In a small pond (kund) called the Manikarnika Kund here, in front of the temple, a Shiva-linga is bathed by two springs, representing the rivers Ganges (Bhagirathi) and Yamuna. The Yamuna spring water emanates from a goumukh (spout in the shape of a cow’s mouth) and the Bhagirathi spring flows through trunks of two elephants strategically placed above the linga.
In addition, there are few other important sites to visit in the vicinity of the temple town. These are the Gandhi Sarovar (lake) 2 kilometres (1.2 mi) from the town where the ashes of Mahatma Gandhi were immersed. Vasukital, 8 kilometres (5.0 mi) from Kedarnath, is yet another enchanting lake that beholds the visitor with floating ice and sparkling water.
At Ukhimath, on the opposite bank of the river, there is a stupa, which according to the local version represents the grave of Nala. There are also evidences of a love legend narrated, locally only, of Krishna’s grand son Aniruddha and demon king Banasura’s daughter Usha at Ramgarh (in Ronitpur), near Ukhimath, about3 kilometres (1.9 mi) away from Guptakashi. This love affair led to a war between Krishna and Banasura in which the latter was killed, resulting in the end of Banasura's dynasty.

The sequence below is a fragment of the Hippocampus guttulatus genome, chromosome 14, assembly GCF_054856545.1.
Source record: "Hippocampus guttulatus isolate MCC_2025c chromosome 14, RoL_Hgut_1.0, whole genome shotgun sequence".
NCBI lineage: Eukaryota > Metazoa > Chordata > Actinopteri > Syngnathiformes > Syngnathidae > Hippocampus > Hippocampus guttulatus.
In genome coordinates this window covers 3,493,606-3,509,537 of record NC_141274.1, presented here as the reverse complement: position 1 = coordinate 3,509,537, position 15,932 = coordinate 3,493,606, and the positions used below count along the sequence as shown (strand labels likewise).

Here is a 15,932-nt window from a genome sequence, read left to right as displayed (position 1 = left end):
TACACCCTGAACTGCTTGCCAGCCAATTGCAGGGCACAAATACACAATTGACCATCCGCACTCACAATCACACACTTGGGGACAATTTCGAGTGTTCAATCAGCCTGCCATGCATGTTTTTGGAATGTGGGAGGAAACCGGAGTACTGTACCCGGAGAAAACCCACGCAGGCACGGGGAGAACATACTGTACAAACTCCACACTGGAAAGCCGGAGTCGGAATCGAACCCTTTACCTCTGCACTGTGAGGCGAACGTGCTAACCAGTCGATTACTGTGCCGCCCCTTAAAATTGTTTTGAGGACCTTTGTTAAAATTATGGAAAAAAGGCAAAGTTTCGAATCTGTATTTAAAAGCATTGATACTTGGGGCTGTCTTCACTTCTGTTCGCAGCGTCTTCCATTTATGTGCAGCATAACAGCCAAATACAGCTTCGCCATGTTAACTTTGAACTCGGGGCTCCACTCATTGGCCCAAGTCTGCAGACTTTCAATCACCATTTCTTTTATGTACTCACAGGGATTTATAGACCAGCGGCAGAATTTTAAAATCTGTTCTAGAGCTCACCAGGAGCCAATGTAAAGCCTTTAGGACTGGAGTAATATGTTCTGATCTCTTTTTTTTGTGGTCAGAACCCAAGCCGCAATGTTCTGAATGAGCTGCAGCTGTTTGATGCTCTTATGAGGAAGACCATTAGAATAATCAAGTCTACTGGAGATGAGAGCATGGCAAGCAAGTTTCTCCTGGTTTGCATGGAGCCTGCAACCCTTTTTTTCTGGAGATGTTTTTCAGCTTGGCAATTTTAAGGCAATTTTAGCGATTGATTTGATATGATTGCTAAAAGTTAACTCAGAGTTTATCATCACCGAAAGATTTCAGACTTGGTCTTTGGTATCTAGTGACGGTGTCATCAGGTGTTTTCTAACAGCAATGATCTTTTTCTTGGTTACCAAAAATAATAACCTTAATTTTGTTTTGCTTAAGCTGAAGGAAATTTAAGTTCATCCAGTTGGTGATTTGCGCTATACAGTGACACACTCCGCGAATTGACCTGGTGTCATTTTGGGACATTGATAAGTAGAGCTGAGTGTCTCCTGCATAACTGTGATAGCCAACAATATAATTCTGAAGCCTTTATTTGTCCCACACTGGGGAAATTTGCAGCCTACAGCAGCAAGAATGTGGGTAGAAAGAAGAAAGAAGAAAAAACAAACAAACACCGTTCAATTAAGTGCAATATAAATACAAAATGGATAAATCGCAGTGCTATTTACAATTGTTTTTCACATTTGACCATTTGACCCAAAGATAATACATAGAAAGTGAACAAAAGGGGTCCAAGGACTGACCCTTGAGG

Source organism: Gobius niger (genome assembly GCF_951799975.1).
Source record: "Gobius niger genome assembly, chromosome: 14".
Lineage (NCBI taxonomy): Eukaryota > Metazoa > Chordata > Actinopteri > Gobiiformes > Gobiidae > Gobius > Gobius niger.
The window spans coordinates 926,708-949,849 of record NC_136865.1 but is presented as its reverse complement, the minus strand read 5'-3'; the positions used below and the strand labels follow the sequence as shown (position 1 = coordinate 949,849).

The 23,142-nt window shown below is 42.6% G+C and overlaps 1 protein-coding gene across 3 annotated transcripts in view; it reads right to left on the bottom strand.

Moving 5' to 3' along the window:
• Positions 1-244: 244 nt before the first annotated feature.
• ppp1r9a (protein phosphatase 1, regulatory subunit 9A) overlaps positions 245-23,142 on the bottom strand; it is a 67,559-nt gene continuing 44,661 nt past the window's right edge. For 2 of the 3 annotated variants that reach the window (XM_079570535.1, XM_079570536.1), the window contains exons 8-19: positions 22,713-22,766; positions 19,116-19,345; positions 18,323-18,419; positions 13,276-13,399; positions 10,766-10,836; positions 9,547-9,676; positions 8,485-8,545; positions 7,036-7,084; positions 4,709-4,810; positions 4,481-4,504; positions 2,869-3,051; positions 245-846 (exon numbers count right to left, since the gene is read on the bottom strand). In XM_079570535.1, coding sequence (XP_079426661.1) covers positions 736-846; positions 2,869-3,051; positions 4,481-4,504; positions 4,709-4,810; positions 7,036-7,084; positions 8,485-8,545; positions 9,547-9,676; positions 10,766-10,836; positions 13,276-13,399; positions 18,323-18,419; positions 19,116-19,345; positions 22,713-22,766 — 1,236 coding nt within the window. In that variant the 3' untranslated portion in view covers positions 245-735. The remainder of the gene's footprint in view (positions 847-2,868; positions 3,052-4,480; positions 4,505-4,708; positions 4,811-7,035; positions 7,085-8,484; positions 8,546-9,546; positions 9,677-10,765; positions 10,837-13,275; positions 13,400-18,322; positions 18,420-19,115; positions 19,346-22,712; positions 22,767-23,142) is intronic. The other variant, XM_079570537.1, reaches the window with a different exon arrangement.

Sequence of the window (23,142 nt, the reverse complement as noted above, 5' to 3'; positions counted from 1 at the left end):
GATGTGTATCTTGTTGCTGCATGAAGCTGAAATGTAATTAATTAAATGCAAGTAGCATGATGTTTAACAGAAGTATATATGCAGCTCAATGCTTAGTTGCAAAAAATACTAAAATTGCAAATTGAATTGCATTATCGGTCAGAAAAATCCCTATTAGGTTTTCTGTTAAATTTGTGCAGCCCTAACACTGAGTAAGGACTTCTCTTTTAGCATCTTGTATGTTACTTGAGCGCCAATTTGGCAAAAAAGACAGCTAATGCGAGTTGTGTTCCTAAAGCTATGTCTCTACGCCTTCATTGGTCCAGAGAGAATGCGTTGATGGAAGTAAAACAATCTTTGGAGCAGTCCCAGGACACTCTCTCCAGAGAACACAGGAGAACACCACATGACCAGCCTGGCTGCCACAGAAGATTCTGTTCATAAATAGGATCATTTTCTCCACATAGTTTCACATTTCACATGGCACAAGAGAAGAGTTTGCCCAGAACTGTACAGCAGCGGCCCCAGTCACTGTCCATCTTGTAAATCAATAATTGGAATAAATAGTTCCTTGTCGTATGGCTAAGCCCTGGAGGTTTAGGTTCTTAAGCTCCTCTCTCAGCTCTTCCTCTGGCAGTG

|Scenic backdrop of Chaukhamba range of hills at Guptakashi|
Guptakashi is located in the Northern Himalayan belt within the Mandakini river valley, which has lush green forests. A number of streams and rivulets drain into the main Mandakini River. It has salubrious climate with its elevation being around 1,319 metres (4,327 ft). The snow sparkling view of the Chaukhamba peak is a lovely sight to behold in the morning hours from here. The valley has large magnolia trees (locally called Champa) that provide a sweet scented atmosphere to the place. The temple of Madhyamaheshwar is 25 kilometres (16 mi) northeast of Guptkashi. The road from Guptkashi to Kalimath and the trek from Kalimath to Madhmaheshwar provide the scenic beauty of Chaukhamba, Kedarnath and Neelkanth peaks.
It is approachable from Rudraprayag by road over a distance of 24 miles (39 km). Rudrprayag is approached from Haridwar or Rishikesh by the National Highway, which goes to Badrinath and beyond. It is 178 kilometres (111 mi) from Rishikesh.